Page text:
Question, Challenge, and Dispute

By: /
20 June, 2011
By: Jennifer Welsh
Professor in International Relations at the University of Oxford and a Fellow of Somerville College

Hello, fellow members of the Roundtable – and thank you for kicking things off, Roland!  I too am very much looking forward to having access to such a unique forum for debate about international affairs in Canada.

Though I am based at the University of Oxford, I maintain deep ties to Canada and my home province of Saskatchewan. In my 2004 book, At Home in the World: Canada’s Global Vision for the 21st Century, I explored Canada’s role as a model citizen. Since then, many things have changed – including my own views. Last year, I argued that Canadian foreign policy has become a mishmash of contradictory concerns and ill-conceived policies and asked, ‘Can it be fixed?’  The arrival of the first majority government in Ottawa for quite some time presents a new opportunity to assess this question.

In addition to shepherding in a new government in Canada, 2011 has also ushered in dramatic changes to the international system. My own research focuses on issues related to the ethics and politics of military intervention and, in recent years, in my role as co-director of the Oxford Institute for Ethics, Law and Armed Conflict, I have tracked the evolution of the notion of the ‘responsibility to protect.’ Resolution 1973 and the subsequent international military operation in Libya represents a crucial point in the development of this international norm. It will be interesting to follow the interaction of theory and practice as the crisis in Libya unfolds.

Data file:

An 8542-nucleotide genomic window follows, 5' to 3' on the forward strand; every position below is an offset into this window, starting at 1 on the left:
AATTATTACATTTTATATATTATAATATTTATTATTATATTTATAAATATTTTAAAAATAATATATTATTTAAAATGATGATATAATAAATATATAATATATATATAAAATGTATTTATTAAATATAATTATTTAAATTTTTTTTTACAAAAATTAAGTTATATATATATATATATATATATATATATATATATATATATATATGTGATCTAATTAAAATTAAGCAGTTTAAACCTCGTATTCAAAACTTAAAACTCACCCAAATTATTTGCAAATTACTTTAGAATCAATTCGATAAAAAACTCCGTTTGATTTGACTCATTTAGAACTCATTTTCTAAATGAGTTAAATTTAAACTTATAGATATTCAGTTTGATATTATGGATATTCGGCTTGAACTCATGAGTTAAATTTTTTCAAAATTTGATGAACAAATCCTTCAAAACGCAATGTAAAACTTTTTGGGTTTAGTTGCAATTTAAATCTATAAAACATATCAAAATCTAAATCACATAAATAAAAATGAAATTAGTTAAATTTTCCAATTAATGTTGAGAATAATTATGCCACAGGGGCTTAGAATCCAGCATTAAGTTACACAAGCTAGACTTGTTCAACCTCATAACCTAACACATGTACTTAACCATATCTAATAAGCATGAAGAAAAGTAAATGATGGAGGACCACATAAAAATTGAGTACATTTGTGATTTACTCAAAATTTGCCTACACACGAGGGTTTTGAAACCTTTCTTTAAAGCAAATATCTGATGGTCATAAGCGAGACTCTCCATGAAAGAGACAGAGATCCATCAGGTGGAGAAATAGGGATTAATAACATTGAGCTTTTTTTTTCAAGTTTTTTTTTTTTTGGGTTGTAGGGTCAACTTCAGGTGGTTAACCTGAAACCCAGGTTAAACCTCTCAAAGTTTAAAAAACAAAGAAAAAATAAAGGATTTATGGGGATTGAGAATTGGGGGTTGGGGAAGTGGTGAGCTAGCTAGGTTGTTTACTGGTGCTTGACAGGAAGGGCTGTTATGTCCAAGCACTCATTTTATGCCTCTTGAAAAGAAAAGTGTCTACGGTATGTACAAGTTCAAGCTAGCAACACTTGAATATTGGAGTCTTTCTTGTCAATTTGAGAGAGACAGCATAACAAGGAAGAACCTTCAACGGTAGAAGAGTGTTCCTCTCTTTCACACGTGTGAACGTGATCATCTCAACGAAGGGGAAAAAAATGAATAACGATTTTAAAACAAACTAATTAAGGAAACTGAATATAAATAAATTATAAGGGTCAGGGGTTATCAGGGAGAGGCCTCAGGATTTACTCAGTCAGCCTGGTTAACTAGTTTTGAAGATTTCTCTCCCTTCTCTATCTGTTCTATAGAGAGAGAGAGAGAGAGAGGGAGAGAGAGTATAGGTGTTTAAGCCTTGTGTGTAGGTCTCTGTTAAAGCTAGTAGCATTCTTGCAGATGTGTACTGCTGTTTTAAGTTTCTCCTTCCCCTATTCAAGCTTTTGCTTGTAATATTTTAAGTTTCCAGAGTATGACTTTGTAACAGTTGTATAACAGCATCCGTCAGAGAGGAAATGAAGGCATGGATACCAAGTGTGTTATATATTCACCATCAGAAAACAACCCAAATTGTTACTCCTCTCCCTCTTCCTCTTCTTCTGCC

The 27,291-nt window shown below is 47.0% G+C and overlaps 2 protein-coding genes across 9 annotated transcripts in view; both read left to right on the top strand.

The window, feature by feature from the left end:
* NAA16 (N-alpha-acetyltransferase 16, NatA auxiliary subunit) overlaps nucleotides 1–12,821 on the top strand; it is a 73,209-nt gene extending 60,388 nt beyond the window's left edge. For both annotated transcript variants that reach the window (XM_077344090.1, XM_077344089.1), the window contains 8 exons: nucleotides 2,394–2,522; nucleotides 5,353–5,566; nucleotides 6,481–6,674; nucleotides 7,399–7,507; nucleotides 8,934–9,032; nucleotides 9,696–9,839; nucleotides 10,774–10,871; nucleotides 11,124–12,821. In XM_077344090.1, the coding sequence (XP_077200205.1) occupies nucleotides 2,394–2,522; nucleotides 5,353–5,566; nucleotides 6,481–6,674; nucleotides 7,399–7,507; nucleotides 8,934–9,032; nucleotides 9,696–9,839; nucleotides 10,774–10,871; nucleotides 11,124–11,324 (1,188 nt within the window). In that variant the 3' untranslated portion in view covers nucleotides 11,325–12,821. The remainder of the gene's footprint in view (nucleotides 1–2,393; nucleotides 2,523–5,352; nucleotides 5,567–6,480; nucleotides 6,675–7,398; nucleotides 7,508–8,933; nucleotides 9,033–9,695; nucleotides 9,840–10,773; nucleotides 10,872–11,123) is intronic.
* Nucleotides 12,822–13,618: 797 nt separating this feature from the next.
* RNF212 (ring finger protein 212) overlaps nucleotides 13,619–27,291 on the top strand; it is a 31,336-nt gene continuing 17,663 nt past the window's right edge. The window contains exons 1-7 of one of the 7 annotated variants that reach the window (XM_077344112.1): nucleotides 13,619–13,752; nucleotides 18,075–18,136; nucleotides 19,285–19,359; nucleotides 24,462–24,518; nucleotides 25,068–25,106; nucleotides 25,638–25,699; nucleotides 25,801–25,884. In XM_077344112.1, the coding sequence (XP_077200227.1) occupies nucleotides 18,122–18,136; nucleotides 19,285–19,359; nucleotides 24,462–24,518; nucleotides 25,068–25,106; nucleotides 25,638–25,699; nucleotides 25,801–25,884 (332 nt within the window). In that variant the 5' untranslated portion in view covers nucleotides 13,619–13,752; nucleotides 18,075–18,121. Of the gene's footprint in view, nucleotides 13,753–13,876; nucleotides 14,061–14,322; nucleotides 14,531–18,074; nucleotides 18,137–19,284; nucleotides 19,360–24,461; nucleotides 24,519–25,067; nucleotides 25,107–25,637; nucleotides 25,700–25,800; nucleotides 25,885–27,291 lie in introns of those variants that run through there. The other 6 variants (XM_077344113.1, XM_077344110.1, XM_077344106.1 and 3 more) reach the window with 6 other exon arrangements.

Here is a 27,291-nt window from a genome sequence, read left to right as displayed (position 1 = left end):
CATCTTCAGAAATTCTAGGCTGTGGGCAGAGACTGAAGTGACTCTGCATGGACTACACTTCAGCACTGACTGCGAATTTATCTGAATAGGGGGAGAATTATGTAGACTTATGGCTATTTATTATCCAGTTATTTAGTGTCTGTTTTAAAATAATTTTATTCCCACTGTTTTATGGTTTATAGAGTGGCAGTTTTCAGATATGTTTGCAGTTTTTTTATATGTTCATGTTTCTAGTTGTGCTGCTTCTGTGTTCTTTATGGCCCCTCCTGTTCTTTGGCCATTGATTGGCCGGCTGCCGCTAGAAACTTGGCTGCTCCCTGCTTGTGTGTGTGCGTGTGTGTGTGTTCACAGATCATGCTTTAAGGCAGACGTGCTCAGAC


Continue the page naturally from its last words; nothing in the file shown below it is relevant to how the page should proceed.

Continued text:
I should also note that for the past two years, I’ve been a member of the Premier of Alberta’s Council for Economic Strategy. We recently released our report, which challenges Albertans but also other Canadians to see the province in a new light. For my part, I think this decade will open up new challenges for articulating a coherent ‘Canadian national interest’, and Alberta’s particular agenda and goals is just one example of how the federal government can no longer have a monopoly on foreign policy.

Clearly, Roundtable has a full agenda! Like Roland, I see this blog as an opportunity to push the barriers of my comfort zone, and to trade ideas on issues that I frequently contemplate – but, ’til now, rarely aired publicly. I promise to question, challenge, and dispute – and I hope that André, John and Roland will too.

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Journalism in Canada has suffered a devastating decline over the last two decades. Dozens of newspapers and outlets have shuttered. Remaining newsrooms are smaller. Nowhere is this erosion more acute than in the coverage of foreign policy and international news. It’s expensive, and Canadians, oceans away from most international upheavals, pay the outside world comparatively little attention.

At Open Canada, we believe this must change. If anything, the pandemic has taught us we can’t afford to ignore the changing world. What’s more, we believe, most Canadians don’t want to. Many of us, after all, come from somewhere else and have connections that reach around the world.

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